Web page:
Female artists have time again used their artistic expression to champion feminism and smash patriarchy. Sona Mohapatra is one such artist, whose music has unabashedly broken free from all societal norms. Shut up, Sona is a tongue-in-cheek take at her unrelenting fight for an equal space in modern day India, a country deeply uncomfortable with her emancipation. The documentary, as she hersefl told me, does not come across as an autobiographical tale of her but a universal one, to which many women today can relate. It a film with a lot of guts and a lot of glory.
We connected with Sona to know more about her journey and her film.
How did music find its way in your life?
I’ve had music in my life as early as I can remember. My mother was instrumental in making sure that we had a classical music training wherever we went. My father was in the Navy so we moved to a different place every two years but me and my sisters, we were always taught music and that played a very important role in our lives. I cleared all my Hindustani Classical exam levels and also excelled academically alongside, so coming from a typical middle class family, it felt very natural to pursue an engineering degree after school, but I kept my love for music alive. When I could finally make the leap, I quit a very lucrative corporate job to turn into a musician full time and subsequently into an entrepreneur.
How would you describe your music sensibility and what inspires it?
‘Desi Soul’ is the music that I go for. Its very rooted in our culture and I have a deep love for the folk culture. From all the travel from my childhood and even now, as I continue to have this wanderlust, I pick up from cultures, cross-cultures and hence there are a lot of cross-cultural influences in my music. So be it Romano or Flamenco music, there is a lot of dramatic storytelling that comes from such forms. Off-late, apart from Indian folk forms, I have been listening to and have been very influenced by the storytelling cultures of various parts of the world. At the same time, I am extremely desi at my core, and I love identifying with it, be in the way I dress or through my music. I don’t look towards the West for my inspiration.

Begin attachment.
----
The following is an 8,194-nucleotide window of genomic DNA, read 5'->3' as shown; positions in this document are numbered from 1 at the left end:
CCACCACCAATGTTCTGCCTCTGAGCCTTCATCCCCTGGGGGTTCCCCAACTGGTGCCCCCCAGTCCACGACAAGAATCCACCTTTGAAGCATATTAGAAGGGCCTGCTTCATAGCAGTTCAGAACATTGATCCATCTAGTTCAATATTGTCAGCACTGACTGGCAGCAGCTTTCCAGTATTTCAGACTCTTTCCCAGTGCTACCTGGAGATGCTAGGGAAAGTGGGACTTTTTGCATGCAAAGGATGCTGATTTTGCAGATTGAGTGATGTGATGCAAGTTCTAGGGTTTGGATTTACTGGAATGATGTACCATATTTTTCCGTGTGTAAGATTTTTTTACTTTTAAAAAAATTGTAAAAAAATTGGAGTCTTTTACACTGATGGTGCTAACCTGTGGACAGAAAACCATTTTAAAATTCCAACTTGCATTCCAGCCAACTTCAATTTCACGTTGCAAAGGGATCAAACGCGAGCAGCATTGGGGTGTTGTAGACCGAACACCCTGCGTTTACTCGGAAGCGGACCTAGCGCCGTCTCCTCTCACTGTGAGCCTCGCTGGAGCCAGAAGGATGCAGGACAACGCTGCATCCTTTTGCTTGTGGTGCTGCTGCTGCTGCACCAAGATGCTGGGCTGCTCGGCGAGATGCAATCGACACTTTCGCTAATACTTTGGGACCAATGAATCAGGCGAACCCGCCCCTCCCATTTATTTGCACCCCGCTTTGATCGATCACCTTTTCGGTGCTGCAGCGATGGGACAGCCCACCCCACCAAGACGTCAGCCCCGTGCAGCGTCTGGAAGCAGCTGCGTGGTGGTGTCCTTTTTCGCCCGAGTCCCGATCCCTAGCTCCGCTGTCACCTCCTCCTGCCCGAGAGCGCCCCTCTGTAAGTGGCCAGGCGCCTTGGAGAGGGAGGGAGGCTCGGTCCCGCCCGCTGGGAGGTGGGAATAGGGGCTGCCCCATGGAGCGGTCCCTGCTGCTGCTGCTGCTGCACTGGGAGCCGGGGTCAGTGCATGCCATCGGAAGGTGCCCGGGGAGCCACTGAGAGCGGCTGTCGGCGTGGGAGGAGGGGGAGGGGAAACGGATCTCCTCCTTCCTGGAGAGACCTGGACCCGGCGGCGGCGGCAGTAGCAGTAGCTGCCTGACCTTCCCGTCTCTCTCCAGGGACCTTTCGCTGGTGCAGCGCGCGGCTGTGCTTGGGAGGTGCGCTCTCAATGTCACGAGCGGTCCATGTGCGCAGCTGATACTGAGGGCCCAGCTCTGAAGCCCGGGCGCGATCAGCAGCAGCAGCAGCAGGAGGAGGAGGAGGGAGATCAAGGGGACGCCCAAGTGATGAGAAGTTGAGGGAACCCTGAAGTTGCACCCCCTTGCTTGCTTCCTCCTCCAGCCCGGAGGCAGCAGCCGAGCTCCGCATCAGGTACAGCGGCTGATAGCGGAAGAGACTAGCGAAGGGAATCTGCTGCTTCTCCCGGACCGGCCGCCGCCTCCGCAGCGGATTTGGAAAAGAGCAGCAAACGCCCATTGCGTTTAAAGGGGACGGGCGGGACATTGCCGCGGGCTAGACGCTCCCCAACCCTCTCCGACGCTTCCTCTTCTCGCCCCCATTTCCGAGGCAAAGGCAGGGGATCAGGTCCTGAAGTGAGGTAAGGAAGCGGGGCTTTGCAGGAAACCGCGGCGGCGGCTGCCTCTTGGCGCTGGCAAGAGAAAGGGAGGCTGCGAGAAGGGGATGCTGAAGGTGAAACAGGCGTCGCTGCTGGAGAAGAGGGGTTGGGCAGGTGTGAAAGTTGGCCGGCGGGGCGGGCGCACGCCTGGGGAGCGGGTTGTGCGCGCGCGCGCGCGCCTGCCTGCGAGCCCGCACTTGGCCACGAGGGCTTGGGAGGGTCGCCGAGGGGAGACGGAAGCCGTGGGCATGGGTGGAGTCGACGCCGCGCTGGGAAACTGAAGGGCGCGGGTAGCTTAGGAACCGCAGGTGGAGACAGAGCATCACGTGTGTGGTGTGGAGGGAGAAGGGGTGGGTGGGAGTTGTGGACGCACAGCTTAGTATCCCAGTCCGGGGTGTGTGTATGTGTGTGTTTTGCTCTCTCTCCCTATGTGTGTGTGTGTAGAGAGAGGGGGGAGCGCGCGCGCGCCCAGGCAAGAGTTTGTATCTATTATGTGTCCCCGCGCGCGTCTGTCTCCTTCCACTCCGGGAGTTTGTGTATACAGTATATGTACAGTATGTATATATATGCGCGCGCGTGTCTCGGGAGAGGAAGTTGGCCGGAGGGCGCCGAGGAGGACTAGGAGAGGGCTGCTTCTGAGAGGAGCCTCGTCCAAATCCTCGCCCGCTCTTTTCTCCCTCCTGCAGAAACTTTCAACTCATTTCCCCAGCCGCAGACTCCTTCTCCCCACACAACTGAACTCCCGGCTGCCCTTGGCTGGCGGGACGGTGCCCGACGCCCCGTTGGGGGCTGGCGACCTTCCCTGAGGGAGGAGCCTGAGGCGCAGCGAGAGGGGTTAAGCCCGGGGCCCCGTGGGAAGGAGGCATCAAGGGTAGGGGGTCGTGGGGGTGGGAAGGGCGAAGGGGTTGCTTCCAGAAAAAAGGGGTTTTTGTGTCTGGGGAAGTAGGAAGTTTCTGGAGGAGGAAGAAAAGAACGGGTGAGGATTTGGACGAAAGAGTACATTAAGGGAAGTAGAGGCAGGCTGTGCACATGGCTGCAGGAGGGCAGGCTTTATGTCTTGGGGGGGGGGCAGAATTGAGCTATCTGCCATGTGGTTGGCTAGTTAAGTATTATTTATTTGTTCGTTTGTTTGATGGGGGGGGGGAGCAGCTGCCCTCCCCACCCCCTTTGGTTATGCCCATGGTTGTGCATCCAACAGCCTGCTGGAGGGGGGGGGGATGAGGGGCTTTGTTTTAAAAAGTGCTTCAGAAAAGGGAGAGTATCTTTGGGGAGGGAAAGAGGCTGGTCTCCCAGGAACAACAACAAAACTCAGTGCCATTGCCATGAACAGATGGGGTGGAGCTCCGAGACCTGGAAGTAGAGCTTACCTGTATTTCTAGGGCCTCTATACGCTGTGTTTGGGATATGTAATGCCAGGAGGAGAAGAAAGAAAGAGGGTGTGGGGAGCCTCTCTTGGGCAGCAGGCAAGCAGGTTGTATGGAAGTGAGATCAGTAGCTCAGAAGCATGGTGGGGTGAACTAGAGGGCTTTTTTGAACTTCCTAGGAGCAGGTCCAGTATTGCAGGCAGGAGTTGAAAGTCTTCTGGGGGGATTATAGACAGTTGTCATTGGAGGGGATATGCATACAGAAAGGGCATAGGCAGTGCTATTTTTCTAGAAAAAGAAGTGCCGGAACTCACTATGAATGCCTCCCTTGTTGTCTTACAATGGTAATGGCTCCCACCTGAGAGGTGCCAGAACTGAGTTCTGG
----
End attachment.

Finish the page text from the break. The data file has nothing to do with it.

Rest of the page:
What propelled you to produce your film, Shut up, Sona?
Three years ago I found myself in a corner and I felt that opportunities for female music artists were shrinking by the day. I didn’t want to just sit and crib around and wait for somebody else to make things happen for me. So I said, let me take charge of my own narrative and I pulled together all met interests to tell a story, a meaningful one. Through this I simply got to own my narrative, travel, and speak my mind. I felt that it was very important for me to be able express myself as an artist because I was choking at that point and felling the walls close down upon me. I also fell precariously ill and then I got the chance to be in a hospital bed and think, since I am such an opinionated person, I should have a chance to tell my own story and that’s how the film came about.
Could you tell us a little bit about the process behind the making of this film?
It was very organic. I initiated the idea of making a film, to pursue my love for the country and its music. Then I got in touch with one of my oldest friend, Deepti Gupta, who is a fantastic cinematographer, with whom I had worked on a couple of music videos in the past. She also has a deep love for the country and her journey itself has been tough, being one of the first female cinematographers in the country. People still don’t take female cinematographer seriously and we felt that it was a lovely journey of sisterhood where we would get to tell our story. Also, the process itself was so much fun albeit exhausting and challenging. Normally a documentary is limited to a locality and we managed to cover 17 cities through ours. I had this romantic notion of writing a love letter to the country when I started off and now its a love letter to a country that is uncomfortable with my emancipation.